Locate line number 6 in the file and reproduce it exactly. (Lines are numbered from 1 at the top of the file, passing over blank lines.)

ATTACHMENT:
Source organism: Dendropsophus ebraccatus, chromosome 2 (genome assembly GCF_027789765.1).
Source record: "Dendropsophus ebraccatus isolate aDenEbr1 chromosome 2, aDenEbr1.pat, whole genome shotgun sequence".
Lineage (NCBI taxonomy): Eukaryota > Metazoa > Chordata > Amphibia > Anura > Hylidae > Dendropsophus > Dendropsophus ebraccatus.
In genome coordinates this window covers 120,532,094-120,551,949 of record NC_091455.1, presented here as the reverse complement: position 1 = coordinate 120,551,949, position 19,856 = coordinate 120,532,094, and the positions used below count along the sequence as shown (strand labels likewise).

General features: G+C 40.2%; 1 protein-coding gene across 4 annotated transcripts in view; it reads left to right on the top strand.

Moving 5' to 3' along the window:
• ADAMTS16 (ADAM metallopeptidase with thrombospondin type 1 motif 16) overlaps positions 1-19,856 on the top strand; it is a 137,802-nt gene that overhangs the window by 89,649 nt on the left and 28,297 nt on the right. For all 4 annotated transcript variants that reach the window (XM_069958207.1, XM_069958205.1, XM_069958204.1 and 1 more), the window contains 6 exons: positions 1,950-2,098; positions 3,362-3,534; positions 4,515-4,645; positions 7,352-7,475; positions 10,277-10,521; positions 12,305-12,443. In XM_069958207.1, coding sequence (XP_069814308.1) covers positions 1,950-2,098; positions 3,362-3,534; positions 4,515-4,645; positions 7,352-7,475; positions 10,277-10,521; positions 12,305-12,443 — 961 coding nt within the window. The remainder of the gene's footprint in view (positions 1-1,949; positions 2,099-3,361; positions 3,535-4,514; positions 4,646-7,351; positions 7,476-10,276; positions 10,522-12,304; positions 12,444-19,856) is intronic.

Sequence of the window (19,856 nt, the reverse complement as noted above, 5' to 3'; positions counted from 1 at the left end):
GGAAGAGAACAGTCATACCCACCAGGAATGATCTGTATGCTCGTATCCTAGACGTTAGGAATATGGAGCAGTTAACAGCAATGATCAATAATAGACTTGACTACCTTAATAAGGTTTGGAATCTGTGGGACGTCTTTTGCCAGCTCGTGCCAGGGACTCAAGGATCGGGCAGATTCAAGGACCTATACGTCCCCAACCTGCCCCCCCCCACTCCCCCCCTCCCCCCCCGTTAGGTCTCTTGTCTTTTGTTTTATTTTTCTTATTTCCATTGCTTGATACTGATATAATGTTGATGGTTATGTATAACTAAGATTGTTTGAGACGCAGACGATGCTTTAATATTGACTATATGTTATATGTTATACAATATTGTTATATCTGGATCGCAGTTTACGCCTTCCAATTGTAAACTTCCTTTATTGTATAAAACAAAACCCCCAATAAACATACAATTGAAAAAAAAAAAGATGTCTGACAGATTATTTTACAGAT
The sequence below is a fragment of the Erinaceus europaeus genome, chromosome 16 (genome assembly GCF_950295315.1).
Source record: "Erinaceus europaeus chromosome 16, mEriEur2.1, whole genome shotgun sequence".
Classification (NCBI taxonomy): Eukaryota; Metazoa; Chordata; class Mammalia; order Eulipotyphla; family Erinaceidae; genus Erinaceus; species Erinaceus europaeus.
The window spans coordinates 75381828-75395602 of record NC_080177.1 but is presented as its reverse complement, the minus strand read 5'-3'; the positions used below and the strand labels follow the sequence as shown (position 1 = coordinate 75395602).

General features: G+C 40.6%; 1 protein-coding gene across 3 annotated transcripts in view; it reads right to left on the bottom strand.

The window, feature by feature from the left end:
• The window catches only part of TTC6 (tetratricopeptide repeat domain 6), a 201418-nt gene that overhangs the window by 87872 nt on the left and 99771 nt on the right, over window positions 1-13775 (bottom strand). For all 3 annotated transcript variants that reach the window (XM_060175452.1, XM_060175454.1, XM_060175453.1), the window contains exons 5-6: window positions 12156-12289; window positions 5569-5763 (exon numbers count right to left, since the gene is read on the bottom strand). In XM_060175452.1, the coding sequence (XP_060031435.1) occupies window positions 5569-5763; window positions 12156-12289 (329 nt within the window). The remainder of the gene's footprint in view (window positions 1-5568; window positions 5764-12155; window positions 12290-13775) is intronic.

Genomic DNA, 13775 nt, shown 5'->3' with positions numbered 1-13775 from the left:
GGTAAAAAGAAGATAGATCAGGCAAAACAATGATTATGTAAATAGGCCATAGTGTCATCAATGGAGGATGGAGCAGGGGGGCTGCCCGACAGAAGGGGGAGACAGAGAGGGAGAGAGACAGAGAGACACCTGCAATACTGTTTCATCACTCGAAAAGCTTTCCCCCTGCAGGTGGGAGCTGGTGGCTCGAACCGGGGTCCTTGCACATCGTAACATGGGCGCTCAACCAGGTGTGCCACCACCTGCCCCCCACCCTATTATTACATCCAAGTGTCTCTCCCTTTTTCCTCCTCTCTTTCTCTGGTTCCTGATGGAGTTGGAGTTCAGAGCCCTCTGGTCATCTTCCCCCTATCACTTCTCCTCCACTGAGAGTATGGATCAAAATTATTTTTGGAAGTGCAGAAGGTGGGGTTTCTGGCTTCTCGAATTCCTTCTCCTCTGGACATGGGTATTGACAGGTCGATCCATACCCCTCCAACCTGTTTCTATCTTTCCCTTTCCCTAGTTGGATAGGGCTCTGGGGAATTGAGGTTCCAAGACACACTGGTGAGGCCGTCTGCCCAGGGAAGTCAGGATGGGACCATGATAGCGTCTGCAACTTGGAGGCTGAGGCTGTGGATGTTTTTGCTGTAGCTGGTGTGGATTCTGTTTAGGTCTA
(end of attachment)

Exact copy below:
Moving 5' to 3' along the window: